- By Elyse Wild
For starters, the American Indian Center in Chicago is holding a special sewing class to learn to make your own regalia. Plus, an artist collective in Houston hosts Indigenous leaders, scientists, and historians to explore how Indigenous knowledge can work alongside western science. Finally, New York Times best-selling author, Pulitzer Finalist and Indigenous author Tommy Orange joins Brown University to talk about his writing and life's work.
Here is Native News Online’s weekly round-up of arts, culture and entertainment offerings around Indian Country.
Open Stitch and Sew
Friday, Feb. 24, 4:00 — 6:00 p.m.
Learn basic sewing skills and design your own regalia at the American Indian Center in Chicago. Classes will include sewing techniques and sewing safety. Participants will design and create their own regalia (ie. ribbon shirt, skirt, jingle, fancy shawl, men’s fancy, grassdance and both men/women traditional).
Flagler County Native American Festival
Saturday, Feb. 25 — Sunday, Feb. 26
Palm Coast, FL
Experience the 8th Annual Flagler County Native American Festival at Princess Place Preserve on February 25th and 26th. Take a leisurely walk through the trading booths and discover the wildlife exhibits. Kids can participate in specially designed activities, while you watch Native American dances and live demonstrations of weapons. Food and refreshments will be available.
Two-Eyed Seeing: Elevating Indigenous Knowledge, Presence, and Worldviews for a World in Ecological Crisis
Saturday, Feb. 25, 9:00 — 11:00 a.m.
This event will begin with a rich dialogue between Indigenous leaders, scientists, and historians to explore how Indigenous knowledge and worldviews can be elevated and work alongside western science and historical traditions (known as “Two-Eyed Seeing”) to create a healthier, more just world. Attendances will have the opportunity to witness an Artist performance by Danza Azteca that shares the legacy of Mesoamerican culture. Their sacred rhythms and movements will connect all those who bear witness.
Native Pride Dancers in “Dance for Healing
Thursday, March 2, 10:00 — 11:00 a.m.
St Paul, MN
Dancing builds energy, healing and connections across multitudes of cultures. Exhibition dance includes the Eagle dance, the Men’s Grass Dance and Fancy Dance and the Women’s Jingle Dance and Fancy Shawl dances.
The Art of Time: Documenting History through Native Art
Tuesday, Feb. 28, 7:00 —8:00 p.m.
How have Native cultures documented the passage of time? And what can we learn from Native art forms about preserving moments that are important to us? Join Miranda Belarde-Lewis (Zuni/Tlingit), assistant professor at the University of Washington’s Information School, for an exploration of the artful documentation of time.
Duality: Contemporary Works by Indigenous Artists
Friday, Feb. 24 — Thursday, March 2
Nationally-recognized activist and artist Gregg Deal (Pyramid Lake Paiute Tribe) guest curates this new contemporary Native American art exhibition presenting the work of locally and nationally-known Indigenous American artists. The exhibition showcases paintings, ceramics, sculpture, beadwork, video, and more.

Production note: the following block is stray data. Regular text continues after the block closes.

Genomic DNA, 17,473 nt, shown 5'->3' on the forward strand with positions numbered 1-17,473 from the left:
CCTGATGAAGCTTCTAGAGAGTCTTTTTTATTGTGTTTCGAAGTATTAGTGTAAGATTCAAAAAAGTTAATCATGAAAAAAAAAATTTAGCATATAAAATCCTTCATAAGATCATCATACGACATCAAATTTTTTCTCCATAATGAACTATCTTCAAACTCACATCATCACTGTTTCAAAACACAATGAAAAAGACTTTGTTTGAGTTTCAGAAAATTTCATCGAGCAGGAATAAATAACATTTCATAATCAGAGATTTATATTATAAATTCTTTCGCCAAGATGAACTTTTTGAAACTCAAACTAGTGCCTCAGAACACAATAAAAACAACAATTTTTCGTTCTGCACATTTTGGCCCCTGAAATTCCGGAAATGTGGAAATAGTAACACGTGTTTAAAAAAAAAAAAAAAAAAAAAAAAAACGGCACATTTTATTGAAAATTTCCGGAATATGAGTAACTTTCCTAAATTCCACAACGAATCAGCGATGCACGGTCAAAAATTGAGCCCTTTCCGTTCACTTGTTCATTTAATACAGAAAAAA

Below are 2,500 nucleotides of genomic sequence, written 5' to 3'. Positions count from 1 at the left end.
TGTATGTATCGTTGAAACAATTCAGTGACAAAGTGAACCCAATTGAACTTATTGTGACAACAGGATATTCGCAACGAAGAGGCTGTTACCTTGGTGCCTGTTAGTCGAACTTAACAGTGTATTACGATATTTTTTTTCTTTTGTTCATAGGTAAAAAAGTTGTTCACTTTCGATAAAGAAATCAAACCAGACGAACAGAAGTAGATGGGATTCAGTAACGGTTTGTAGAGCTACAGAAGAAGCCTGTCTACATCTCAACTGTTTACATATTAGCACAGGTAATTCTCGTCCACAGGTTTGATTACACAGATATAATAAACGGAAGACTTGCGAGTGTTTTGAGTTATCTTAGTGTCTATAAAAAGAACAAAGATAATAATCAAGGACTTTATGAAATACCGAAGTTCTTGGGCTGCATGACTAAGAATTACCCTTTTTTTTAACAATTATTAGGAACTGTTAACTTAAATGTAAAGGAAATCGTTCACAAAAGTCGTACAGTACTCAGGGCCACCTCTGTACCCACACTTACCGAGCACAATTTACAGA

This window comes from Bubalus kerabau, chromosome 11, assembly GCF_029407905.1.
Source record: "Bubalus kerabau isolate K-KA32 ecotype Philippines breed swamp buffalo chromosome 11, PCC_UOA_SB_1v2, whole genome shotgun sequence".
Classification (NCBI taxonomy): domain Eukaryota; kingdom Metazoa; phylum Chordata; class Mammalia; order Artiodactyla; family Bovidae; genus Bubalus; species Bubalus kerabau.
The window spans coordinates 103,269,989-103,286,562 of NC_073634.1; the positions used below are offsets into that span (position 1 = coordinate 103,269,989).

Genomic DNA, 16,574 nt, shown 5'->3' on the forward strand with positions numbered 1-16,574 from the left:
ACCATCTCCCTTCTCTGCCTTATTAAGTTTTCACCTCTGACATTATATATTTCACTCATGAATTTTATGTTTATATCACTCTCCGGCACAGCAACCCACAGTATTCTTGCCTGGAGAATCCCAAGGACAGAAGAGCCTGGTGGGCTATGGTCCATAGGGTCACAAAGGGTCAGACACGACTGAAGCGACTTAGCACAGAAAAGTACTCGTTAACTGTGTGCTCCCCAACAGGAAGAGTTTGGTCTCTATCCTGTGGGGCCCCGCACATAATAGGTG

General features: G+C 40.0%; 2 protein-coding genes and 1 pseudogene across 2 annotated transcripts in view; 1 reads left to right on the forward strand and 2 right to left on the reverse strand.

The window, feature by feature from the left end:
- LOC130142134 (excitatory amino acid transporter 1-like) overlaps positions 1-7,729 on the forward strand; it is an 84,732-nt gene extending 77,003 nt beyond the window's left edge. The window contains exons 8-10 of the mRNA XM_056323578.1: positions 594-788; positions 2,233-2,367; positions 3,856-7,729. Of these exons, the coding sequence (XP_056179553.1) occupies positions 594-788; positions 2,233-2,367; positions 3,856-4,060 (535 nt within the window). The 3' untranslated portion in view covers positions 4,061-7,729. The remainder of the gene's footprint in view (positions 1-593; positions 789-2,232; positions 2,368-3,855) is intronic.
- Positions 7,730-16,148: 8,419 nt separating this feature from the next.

CPEP Seminar – This Land is Our Land: Native Lands Partnerships in Conservation
Tuesday, Feb. 28, 4:00 —5:00 p.m.
This presentation by Starlyn Miller, Native Lands Partnerships Director of The Wilderness Society will provide an overview of the history and development, past partnership work, and current priorities and partnerships of the Native Lands Partnerships Program at The Wilderness Society, a non-profit conservation organization. The presentation will also provide some insights on best practices in beginning your own journey to being an authentic ally when working with Indigenous partners.
Writers’ Panel: Tommy Orange in Conversation with Joan Naviyuk Kane and Paula Peters
Tuesday, Feb, 28, Noon — 1:00 p.m.
In this panel, Tommy Orange will be joined by poet Joan Naviyuk Kane and scholar-writer Paula Peters in a conversation moderated by Matthew Shenoda (Brown University Literary Arts), about their writing and life’s work.
An Evening with Oscar Hokeah
Thursday, March 02, 7:00 — 9:00 p.m.
Oscar Hokeah’s debut novel is Calling for a Blanket Dance. This “electric debut takes us into the life of Ever Geimausaddle, whose family—part Mexican, part Native American—is determined to hold onto their community despite obstacles everywhere they turn.” The novel was recently nominated for a Pen/Hemingway Award and longlisted for the 2023 Andrew Carnegie Medal for Excellence in Fiction.
Hokeah is a regionalist Native American writer of literary fiction, interested in capturing intertribal, transnational, and multicultural aspects within two tribally specific communities: Tahlequah and Lawton, Oklahoma.
Strategies of Resistance & Negotiation
Thursday, March 02, 6:00 p.m.
Overland Park, KS
Join Dr. Kim Warren, Professor of History at the University of Kansas, for a special presentation on “Strategies of Resistance and Negotiation: Native American and African American Students Fight for Themselves.”
During the height of segregated schools in the United States, Native American and African American students still felt the need to advocate for their own learning, identities, and livelihoods. Their acts of resistance included running away, breaking work tools, and sometimes setting fires in their school kitchens. Acts of resistance also included embracing educational opportunities, joining sports teams, and revamping courses to include their own versions of ethnic and racial studies. With a focus on students and their families, Dr. Kim Warren will compare experiences at Native American and African American schools to reveal civil rights activities dating back to the early part of the 20th century.
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